42. 42. When it comes to books the story is no different. In the United States alone, thousands of books are spewed into the market, every year. In one account, 11,000 business books were published in the United States in 2007. And that’s just business books alone. As a stack, this would be the height of a 9-story building and the 880 million words contained therein would take six and a half years to read! Hidden in these books, like needles in haystacks, are knowledge nuggets that can change lives and turnaroundsituations and businesses. Self-publishing or publishing on demand has worsened the situation. Franz Kafta, the German- language writer of novels and short stories once stated perhaps in frustration “Too many books, too little time.” Baltasar Gracian, Spanish Jesuit and baroque prose writer and philosopher sings a similar tune ; “There is so much to learn and so little time to live” We are drowning in information and lacking in knowledge. Time is shrinking because too many things have our attention. For books, there are too many titles, too many formats and even worse a lack of structure. But then even with books. Gosh!!!! | 1| 35 In his book So Many Books, author Gabriel Zaid says “The reading of books is growing arithmetically; the writing of books is growing exponentially”. He goes on to say “The human race publishes a book every thirty seconds.” Further, he explained that “Books are published at such a rapid rate that they make us exponentially more ignorant. If a person read a book a day, he would be neglecting to read four thousand others, published the same day. In other words, the book she didn’t read would pile up four thousand times faster than the books he did read, and his ignorance would grow four thousand times faster than his knowledge.” Finally, according to The Reuters Guide to Good Information Strategy, 2000) around 1,000 books are published internationally every day and the total of all printed knowledge doubles every 5 years. More information is estimated to have been produced in the last 30 years than in the previous 5,000. Should we then give up? No! Far from it. Adopt American philosopher, educator, and popular author Mortimer J. Adler’s saying which goes; “In the case of good books, the point is not to see how many of them you can get through, but rather how many can get through to you.”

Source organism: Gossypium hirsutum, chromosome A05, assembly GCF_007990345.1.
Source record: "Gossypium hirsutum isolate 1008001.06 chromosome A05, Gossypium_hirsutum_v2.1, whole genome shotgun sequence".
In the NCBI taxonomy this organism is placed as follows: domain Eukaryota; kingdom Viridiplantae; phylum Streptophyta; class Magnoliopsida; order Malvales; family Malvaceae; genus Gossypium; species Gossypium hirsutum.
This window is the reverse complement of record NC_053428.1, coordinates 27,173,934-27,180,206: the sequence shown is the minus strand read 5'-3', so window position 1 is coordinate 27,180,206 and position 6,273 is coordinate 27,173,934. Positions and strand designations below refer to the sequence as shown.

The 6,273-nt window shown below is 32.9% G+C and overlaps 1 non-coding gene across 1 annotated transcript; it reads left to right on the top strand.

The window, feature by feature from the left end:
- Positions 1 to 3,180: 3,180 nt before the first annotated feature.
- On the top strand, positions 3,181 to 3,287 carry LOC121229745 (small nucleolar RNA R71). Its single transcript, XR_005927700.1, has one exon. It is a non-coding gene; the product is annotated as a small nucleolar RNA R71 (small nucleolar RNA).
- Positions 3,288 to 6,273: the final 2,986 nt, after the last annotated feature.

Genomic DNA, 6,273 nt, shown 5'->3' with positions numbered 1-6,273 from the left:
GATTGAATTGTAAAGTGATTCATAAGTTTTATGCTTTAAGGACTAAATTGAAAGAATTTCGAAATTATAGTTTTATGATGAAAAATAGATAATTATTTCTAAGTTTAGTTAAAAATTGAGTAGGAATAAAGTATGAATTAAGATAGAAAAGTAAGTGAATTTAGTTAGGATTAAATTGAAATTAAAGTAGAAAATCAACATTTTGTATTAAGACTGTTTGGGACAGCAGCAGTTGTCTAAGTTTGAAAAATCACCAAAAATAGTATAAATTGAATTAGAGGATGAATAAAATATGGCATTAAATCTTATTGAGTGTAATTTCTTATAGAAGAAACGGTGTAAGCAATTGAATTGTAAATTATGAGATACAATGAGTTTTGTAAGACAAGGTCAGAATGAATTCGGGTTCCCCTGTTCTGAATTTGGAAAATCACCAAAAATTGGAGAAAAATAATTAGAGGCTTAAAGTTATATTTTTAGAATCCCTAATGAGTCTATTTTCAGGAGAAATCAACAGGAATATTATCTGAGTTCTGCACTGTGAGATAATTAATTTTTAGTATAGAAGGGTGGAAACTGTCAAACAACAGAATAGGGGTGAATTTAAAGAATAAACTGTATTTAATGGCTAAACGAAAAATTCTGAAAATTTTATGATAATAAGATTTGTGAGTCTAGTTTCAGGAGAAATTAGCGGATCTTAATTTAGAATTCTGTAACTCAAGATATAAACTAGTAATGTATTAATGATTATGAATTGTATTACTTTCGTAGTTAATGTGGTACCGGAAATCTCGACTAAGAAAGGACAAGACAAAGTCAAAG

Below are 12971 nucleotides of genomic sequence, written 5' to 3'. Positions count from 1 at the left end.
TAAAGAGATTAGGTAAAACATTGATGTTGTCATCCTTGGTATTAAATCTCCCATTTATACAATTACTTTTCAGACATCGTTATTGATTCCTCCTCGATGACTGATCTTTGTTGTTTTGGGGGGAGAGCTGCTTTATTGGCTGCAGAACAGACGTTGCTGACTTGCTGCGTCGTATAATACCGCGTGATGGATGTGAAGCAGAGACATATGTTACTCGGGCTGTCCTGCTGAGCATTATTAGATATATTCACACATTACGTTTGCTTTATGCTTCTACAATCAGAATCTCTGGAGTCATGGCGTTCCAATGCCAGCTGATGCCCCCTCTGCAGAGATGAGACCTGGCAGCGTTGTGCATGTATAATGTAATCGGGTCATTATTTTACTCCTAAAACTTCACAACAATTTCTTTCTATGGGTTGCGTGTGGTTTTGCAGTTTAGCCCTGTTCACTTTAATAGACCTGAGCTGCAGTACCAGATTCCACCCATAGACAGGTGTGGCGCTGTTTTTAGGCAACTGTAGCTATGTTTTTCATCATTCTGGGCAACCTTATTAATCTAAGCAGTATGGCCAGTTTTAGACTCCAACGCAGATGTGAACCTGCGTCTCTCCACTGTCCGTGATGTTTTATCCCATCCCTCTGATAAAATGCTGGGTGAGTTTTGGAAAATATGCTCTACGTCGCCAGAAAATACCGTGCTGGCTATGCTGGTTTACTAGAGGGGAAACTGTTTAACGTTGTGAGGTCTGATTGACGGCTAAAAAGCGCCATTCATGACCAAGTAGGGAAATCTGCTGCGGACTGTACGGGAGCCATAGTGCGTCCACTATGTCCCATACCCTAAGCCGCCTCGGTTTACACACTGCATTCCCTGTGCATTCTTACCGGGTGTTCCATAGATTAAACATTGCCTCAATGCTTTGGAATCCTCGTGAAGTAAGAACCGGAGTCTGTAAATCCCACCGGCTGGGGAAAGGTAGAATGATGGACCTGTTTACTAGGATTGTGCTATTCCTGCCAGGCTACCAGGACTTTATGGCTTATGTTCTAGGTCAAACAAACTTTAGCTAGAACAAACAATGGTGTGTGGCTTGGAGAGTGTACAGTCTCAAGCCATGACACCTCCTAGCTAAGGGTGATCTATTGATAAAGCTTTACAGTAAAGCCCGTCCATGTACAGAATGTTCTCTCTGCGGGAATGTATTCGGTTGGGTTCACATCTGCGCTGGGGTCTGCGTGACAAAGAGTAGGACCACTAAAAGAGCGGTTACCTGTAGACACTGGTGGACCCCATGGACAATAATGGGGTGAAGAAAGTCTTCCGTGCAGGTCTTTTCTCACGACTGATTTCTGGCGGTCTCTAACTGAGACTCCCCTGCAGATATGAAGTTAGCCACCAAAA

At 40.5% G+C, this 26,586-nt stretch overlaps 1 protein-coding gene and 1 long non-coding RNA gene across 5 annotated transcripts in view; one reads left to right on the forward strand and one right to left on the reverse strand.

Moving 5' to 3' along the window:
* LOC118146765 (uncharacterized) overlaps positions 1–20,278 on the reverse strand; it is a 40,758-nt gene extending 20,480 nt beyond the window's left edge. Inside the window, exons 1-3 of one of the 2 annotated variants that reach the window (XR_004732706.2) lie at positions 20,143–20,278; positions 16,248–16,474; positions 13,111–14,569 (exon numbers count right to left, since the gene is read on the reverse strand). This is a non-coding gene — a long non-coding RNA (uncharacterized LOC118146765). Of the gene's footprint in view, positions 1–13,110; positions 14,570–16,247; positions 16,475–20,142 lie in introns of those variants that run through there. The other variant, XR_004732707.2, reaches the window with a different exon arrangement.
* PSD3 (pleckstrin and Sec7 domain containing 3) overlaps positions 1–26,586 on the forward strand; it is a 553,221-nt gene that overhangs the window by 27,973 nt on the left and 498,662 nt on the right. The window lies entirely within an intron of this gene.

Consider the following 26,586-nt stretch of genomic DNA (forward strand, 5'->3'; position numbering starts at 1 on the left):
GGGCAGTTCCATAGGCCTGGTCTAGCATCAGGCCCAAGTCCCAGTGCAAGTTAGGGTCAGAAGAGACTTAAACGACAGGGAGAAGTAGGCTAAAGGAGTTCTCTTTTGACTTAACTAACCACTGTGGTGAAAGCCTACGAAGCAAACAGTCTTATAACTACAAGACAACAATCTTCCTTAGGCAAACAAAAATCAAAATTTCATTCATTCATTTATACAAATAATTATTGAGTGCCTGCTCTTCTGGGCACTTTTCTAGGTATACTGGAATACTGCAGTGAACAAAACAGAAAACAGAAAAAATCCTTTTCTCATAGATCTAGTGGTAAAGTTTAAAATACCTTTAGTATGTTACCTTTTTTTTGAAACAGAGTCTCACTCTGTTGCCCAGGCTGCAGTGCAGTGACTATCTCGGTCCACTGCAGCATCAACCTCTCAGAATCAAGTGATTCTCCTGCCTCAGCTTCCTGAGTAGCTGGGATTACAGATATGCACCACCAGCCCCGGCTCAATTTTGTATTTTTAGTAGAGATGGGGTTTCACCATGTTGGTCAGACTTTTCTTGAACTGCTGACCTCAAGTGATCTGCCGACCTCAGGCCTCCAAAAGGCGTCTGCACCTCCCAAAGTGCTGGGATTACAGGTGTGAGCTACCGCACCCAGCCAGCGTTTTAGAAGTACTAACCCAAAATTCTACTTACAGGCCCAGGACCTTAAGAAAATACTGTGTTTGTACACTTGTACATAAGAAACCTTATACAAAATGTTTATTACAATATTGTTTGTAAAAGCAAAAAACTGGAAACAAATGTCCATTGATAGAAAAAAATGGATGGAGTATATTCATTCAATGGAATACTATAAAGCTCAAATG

43. 43. | 36 Anybody that’s got time to read half of the new books has got entirely too much time” ~ Frank Hubbard “As I cannot read all books, I will only read the best.” ~ DeQuincy “Read the best books first, or you may not have a chance to read them at all ~ Henry DavidThoreau “The wise man reads both books and life itself.” ~ LinYutang “Great books are the ones we need” ~ Charles Bukowski “Life is too short to waste your time with bad books.” ~ Michael Krüger